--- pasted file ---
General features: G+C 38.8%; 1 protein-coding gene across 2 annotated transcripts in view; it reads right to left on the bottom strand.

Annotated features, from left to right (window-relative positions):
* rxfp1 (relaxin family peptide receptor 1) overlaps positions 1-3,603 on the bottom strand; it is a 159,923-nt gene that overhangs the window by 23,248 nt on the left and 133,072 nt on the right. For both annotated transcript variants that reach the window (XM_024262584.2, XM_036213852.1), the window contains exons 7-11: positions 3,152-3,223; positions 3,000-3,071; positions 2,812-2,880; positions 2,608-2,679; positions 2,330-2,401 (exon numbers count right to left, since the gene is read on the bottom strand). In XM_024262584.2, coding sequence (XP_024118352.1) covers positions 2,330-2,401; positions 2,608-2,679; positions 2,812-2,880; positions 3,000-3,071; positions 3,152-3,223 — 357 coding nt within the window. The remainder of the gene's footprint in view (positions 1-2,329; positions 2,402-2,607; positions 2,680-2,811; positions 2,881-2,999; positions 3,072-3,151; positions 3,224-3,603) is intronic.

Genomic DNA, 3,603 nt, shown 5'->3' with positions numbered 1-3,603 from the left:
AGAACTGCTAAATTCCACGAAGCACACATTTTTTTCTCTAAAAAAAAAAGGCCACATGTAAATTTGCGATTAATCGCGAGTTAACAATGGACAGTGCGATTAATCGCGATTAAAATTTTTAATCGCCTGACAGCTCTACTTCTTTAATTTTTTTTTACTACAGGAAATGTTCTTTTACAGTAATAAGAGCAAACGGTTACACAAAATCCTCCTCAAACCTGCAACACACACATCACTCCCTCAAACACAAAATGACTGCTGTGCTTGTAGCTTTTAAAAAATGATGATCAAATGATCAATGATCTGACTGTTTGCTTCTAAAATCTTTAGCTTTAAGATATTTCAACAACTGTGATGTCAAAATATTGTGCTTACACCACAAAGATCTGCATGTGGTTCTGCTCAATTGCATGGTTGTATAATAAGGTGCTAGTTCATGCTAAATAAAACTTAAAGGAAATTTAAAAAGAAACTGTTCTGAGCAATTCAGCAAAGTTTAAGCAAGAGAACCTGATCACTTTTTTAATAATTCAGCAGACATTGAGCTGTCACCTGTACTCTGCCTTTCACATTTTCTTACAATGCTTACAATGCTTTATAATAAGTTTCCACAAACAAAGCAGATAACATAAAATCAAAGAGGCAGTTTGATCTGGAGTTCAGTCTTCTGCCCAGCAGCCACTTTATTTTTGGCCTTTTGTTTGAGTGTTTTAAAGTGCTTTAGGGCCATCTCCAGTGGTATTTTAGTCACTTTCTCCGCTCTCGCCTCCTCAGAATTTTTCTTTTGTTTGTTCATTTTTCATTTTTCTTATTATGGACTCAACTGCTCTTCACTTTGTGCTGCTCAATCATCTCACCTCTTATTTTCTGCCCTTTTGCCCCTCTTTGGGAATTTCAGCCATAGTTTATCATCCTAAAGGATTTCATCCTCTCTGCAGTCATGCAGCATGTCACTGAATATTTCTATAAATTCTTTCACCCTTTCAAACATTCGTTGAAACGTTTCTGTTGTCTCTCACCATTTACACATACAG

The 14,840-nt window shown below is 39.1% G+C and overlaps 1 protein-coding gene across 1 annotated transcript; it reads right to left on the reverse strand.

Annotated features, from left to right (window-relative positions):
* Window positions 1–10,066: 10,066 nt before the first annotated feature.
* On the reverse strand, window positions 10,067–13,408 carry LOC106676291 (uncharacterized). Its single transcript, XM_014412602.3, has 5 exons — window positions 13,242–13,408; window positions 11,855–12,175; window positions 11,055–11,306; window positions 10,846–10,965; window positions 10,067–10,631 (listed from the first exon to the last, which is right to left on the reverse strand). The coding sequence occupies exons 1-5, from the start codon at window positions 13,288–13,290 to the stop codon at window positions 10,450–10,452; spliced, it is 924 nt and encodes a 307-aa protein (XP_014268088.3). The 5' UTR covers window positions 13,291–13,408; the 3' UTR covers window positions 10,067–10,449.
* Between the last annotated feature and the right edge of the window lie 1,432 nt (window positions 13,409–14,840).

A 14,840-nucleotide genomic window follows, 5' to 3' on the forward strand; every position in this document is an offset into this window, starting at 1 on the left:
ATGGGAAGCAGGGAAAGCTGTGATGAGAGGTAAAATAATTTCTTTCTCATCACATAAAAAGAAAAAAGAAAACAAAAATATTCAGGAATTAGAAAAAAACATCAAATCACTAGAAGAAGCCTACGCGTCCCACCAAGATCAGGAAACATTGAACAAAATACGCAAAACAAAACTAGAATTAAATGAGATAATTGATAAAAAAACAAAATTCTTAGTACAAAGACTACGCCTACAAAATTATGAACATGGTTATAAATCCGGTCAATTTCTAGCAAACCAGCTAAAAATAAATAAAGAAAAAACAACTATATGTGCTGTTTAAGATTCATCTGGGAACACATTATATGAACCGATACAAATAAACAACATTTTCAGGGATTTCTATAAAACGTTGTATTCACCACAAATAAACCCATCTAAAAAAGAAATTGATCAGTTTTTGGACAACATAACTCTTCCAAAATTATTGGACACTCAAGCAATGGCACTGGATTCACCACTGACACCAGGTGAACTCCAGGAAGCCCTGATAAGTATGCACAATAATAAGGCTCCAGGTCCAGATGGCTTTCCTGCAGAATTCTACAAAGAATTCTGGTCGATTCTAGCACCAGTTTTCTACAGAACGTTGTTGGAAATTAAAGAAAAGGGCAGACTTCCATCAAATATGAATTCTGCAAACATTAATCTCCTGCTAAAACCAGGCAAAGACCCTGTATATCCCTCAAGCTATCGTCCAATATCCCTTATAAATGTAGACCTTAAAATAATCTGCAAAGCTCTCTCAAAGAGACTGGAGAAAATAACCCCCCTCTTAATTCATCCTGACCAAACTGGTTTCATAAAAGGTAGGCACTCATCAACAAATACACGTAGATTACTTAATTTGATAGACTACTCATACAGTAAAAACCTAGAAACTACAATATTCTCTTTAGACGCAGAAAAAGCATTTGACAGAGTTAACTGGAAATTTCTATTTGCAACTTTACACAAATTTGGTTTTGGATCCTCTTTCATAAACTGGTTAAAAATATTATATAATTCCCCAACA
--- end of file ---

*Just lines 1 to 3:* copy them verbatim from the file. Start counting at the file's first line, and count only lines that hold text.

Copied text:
General features: G+C 38.8%; 1 protein-coding gene across 2 annotated transcripts in view; it reads right to left on the bottom strand.

Annotated features, from left to right (window-relative positions):
* rxfp1 (relaxin family peptide receptor 1) overlaps positions 1-3,603 on the bottom strand; it is a 159,923-nt gene that overhangs the window by 23,248 nt on the left and 133,072 nt on the right. For both annotated transcript variants that reach the window (XM_024262584.2, XM_036213852.1), the window contains exons 7-11: positions 3,152-3,223; positions 3,000-3,071; positions 2,812-2,880; positions 2,608-2,679; positions 2,330-2,401 (exon numbers count right to left, since the gene is read on the bottom strand). In XM_024262584.2, coding sequence (XP_024118352.1) covers positions 2,330-2,401; positions 2,608-2,679; positions 2,812-2,880; positions 3,000-3,071; positions 3,152-3,223 — 357 coding nt within the window. The remainder of the gene's footprint in view (positions 1-2,329; positions 2,402-2,607; positions 2,680-2,811; positions 2,881-2,999; positions 3,072-3,151; positions 3,224-3,603) is intronic.